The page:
NitWit Blog

The Pixel and Its Parts

James Fife | 22 February, 2018

With any electronically created image there is a grid, or an array made of dots or squares that are called pixels.  This is true for a live dot flip board, a direct view LED display, OLED, LCD, DLP, D-ILA, Micro LED quantum dots, or any other technology.  This pixel structure is the base component of the image.  An image (size?) is simply a sum of many pixels that each light up to a specific brightness or color to create a completed image.  Pixels have a few major things they all share regardless of technology. 

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How Far?  What Resolution?  What Density of Pixel?

James Fife | 19 February, 2018
Visual Acuity

I am often asked about the relation of video technology and viewer position and typically in two forms.  First, “how far away can a viewer be before they see a good image on a screen/tile/display?”  Or the opposite, “I have a room that is this 17' (5.2m), so what resolution or image density should I use in the design?”   Well, the answer is possible to calculate, but first you have to understand what a pixel is, what parts make it up, and the math that allows all the parts to be calculated.  I am going to start a mini-series leading up to an article release in February tying this into how to calculate viewing distance using a technology agnostic formula set based on human vision.  So stay tuned!  This series is going to change the way you think of video in a today’s modern environment.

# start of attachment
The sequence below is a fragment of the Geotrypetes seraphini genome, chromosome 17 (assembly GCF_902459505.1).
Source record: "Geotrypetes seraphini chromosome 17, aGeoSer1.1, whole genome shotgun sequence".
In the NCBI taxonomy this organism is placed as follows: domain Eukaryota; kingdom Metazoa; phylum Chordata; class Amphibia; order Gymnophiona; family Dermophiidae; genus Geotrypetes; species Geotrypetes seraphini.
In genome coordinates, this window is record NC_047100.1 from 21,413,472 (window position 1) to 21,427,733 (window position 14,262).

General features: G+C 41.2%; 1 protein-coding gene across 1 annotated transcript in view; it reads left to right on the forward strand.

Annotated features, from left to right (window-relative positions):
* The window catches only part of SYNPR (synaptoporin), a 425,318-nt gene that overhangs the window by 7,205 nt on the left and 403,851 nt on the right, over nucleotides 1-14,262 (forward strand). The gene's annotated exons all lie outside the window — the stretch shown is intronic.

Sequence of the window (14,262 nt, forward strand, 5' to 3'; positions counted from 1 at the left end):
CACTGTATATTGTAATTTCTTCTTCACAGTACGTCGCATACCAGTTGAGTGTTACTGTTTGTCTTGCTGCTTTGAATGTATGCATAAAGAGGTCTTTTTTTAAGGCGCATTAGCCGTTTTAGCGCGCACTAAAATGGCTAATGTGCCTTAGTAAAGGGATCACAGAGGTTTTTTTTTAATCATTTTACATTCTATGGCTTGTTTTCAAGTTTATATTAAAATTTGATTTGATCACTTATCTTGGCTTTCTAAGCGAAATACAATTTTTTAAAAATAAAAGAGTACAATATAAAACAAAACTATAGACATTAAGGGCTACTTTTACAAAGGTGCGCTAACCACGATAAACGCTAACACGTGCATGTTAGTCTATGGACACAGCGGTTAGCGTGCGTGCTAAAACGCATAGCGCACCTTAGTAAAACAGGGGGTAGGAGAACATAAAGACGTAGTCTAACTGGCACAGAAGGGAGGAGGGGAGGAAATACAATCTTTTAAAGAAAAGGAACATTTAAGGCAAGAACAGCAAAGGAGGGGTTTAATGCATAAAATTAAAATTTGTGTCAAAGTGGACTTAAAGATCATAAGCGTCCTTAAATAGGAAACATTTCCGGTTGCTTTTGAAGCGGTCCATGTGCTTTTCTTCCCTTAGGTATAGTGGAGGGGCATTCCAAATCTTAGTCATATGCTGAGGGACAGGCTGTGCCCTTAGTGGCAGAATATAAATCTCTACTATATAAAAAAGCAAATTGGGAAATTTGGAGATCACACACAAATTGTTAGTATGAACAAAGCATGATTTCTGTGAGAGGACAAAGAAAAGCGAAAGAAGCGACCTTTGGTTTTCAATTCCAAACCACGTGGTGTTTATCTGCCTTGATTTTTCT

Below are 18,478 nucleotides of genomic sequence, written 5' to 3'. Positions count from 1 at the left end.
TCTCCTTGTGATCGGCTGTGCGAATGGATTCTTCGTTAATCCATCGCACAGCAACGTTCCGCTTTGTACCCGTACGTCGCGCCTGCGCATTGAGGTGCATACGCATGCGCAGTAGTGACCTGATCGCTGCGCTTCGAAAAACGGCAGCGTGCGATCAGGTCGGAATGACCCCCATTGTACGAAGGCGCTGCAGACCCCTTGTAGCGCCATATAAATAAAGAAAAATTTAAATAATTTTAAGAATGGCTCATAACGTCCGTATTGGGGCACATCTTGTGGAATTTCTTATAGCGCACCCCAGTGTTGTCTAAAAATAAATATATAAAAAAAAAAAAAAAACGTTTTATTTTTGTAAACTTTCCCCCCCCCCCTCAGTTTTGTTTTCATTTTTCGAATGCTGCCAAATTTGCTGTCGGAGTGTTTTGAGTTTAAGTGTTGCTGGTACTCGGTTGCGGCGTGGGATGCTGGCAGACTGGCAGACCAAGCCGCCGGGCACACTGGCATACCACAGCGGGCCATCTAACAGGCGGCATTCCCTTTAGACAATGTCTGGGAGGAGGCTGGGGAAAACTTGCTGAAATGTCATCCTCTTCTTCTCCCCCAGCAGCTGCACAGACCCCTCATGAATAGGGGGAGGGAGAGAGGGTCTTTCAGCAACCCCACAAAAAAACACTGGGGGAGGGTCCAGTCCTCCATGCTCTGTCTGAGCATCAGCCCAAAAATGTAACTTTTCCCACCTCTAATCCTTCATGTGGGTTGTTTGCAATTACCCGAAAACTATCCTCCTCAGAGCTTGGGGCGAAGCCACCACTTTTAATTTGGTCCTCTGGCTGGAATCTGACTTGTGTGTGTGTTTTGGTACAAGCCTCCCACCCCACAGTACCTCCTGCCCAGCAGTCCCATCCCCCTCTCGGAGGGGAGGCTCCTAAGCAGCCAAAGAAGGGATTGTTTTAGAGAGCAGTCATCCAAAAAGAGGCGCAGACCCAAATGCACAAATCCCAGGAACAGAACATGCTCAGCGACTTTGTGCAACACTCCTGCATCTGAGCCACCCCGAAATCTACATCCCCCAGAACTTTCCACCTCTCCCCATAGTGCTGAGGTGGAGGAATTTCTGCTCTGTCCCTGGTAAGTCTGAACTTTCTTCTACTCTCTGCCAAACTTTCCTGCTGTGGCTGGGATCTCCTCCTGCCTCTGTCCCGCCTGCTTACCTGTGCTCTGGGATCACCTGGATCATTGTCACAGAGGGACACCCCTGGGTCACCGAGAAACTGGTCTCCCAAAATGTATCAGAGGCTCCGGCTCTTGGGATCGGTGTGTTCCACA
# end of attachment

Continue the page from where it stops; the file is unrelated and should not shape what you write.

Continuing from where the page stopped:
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Av Designers – Why Your Tool Box Should Include Optical Screens


Here are some real world examples from our Race to Black series. Let’s use a room with an ambient light level of 30fc and the screen with 10fc of light on it. Using a typical projection screen, which has an ambient reflected value of 35%, the best black level possible would be 10 x .35 = 3.5fc. To get a 20:1 contrast ratio you would have to have a projector that would enable the white point to be 3.5x20 = 70fc. That is achievable, but very bright and uncomfortable to look at. Realistically, you would have to have a projector achieve 30fc and no more to be comfortable, and the max contrast would be 30 / 3.5 = 8.57:1. Viewable, but poor at best.

Using an optical screen with an ALR value of just 5% the same room would have a black level of 10 x 0.05 = 0.5. So, to hit a contrast level of 20:1 the projector would only need to be able to hit a white point of 0.5x20 = 10fc. Now that would be very easily done, but the white level should be between 75% and 150% of the room ambient with 1:1 being perfect. So if you were to use a projector that could hit just 30fc on screen, then it would be very comfortable and offer an outstanding contrast ratio of 30fc / 0.5fc = 60:1.